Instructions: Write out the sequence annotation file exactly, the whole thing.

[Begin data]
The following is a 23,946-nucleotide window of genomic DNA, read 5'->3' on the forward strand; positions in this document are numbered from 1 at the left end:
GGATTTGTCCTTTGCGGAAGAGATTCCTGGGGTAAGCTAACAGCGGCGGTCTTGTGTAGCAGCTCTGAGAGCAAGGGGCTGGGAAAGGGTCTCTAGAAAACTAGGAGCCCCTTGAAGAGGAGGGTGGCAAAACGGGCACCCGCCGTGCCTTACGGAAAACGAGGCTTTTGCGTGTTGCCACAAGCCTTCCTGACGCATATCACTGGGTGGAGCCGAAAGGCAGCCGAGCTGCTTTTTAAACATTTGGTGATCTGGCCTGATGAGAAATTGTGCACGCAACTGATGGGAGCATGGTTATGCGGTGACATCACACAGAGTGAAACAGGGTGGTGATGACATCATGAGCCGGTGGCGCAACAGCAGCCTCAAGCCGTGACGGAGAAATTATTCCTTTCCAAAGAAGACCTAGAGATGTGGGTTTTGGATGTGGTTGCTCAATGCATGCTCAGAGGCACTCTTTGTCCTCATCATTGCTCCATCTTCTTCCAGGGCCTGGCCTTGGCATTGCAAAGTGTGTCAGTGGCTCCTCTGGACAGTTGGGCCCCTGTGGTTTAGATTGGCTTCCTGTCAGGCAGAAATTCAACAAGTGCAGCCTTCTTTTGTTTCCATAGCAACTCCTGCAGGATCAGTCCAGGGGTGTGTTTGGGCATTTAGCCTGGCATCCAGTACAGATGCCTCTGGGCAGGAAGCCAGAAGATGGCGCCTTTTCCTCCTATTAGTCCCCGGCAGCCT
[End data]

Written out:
The following is a 23,946-nucleotide window of genomic DNA, read 5'->3' on the forward strand; positions in this document are numbered from 1 at the left end:
GGATTTGTCCTTTGCGGAAGAGATTCCTGGGGTAAGCTAACAGCGGCGGTCTTGTGTAGCAGCTCTGAGAGCAAGGGGCTGGGAAAGGGTCTCTAGAAAACTAGGAGCCCCTTGAAGAGGAGGGTGGCAAAACGGGCACCCGCCGTGCCTTACGGAAAACGAGGCTTTTGCGTGTTGCCACAAGCCTTCCTGACGCATATCACTGGGTGGAGCCGAAAGGCAGCCGAGCTGCTTTTTAAACATTTGGTGATCTGGCCTGATGAGAAATTGTGCACGCAACTGATGGGAGCATGGTTATGCGGTGACATCACACAGAGTGAAACAGGGTGGTGATGACATCATGAGCCGGTGGCGCAACAGCAGCCTCAAGCCGTGACGGAGAAATTATTCCTTTCCAAAGAAGACCTAGAGATGTGGGTTTTGGATGTGGTTGCTCAATGCATGCTCAGAGGCACTCTTTGTCCTCATCATTGCTCCATCTTCTTCCAGGGCCTGGCCTTGGCATTGCAAAGTGTGTCAGTGGCTCCTCTGGACAGTTGGGCCCCTGTGGTTTAGATTGGCTTCCTGTCAGGCAGAAATTCAACAAGTGCAGCCTTCTTTTGTTTCCATAGCAACTCCTGCAGGATCAGTCCAGGGGTGTGTTTGGGCATTTAGCCTGGCATCCAGTACAGATGCCTCTGGGCAGGAAGCCAGAAGATGGCGCCTTTTCCTCCTATTAGTCCCCGGCAGCCT